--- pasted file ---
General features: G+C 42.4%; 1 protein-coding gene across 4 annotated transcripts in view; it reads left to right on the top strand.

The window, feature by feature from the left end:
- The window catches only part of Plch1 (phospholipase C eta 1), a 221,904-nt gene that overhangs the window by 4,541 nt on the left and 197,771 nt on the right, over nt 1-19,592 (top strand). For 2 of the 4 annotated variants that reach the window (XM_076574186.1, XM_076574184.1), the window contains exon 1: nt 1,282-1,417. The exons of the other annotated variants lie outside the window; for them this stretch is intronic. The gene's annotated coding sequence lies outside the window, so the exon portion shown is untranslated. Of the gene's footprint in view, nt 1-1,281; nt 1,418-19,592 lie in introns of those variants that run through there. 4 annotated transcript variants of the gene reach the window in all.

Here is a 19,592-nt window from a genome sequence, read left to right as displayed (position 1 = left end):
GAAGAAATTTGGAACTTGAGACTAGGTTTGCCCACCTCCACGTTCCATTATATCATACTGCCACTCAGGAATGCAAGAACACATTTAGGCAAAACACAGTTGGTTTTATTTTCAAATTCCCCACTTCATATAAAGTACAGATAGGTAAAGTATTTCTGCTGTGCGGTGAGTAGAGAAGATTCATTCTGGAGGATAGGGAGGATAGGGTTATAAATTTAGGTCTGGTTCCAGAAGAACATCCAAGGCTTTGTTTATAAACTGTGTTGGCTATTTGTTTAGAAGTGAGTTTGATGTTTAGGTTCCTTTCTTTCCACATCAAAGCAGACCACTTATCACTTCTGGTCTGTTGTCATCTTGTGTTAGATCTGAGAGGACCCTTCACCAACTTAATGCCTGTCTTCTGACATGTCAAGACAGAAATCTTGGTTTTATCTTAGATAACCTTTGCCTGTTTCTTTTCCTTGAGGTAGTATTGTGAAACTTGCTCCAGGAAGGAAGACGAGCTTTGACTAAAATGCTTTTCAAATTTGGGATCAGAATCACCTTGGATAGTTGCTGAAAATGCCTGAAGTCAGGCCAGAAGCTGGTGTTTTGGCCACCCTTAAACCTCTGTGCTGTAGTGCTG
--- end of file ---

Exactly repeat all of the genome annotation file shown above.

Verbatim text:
General features: G+C 42.4%; 1 protein-coding gene across 4 annotated transcripts in view; it reads left to right on the top strand.

The window, feature by feature from the left end:
- The window catches only part of Plch1 (phospholipase C eta 1), a 221,904-nt gene that overhangs the window by 4,541 nt on the left and 197,771 nt on the right, over nt 1-19,592 (top strand). For 2 of the 4 annotated variants that reach the window (XM_076574186.1, XM_076574184.1), the window contains exon 1: nt 1,282-1,417. The exons of the other annotated variants lie outside the window; for them this stretch is intronic. The gene's annotated coding sequence lies outside the window, so the exon portion shown is untranslated. Of the gene's footprint in view, nt 1-1,281; nt 1,418-19,592 lie in introns of those variants that run through there. 4 annotated transcript variants of the gene reach the window in all.

Here is a 19,592-nt window from a genome sequence, read left to right as displayed (position 1 = left end):
GAAGAAATTTGGAACTTGAGACTAGGTTTGCCCACCTCCACGTTCCATTATATCATACTGCCACTCAGGAATGCAAGAACACATTTAGGCAAAACACAGTTGGTTTTATTTTCAAATTCCCCACTTCATATAAAGTACAGATAGGTAAAGTATTTCTGCTGTGCGGTGAGTAGAGAAGATTCATTCTGGAGGATAGGGAGGATAGGGTTATAAATTTAGGTCTGGTTCCAGAAGAACATCCAAGGCTTTGTTTATAAACTGTGTTGGCTATTTGTTTAGAAGTGAGTTTGATGTTTAGGTTCCTTTCTTTCCACATCAAAGCAGACCACTTATCACTTCTGGTCTGTTGTCATCTTGTGTTAGATCTGAGAGGACCCTTCACCAACTTAATGCCTGTCTTCTGACATGTCAAGACAGAAATCTTGGTTTTATCTTAGATAACCTTTGCCTGTTTCTTTTCCTTGAGGTAGTATTGTGAAACTTGCTCCAGGAAGGAAGACGAGCTTTGACTAAAATGCTTTTCAAATTTGGGATCAGAATCACCTTGGATAGTTGCTGAAAATGCCTGAAGTCAGGCCAGAAGCTGGTGTTTTGGCCACCCTTAAACCTCTGTGCTGTAGTGCTG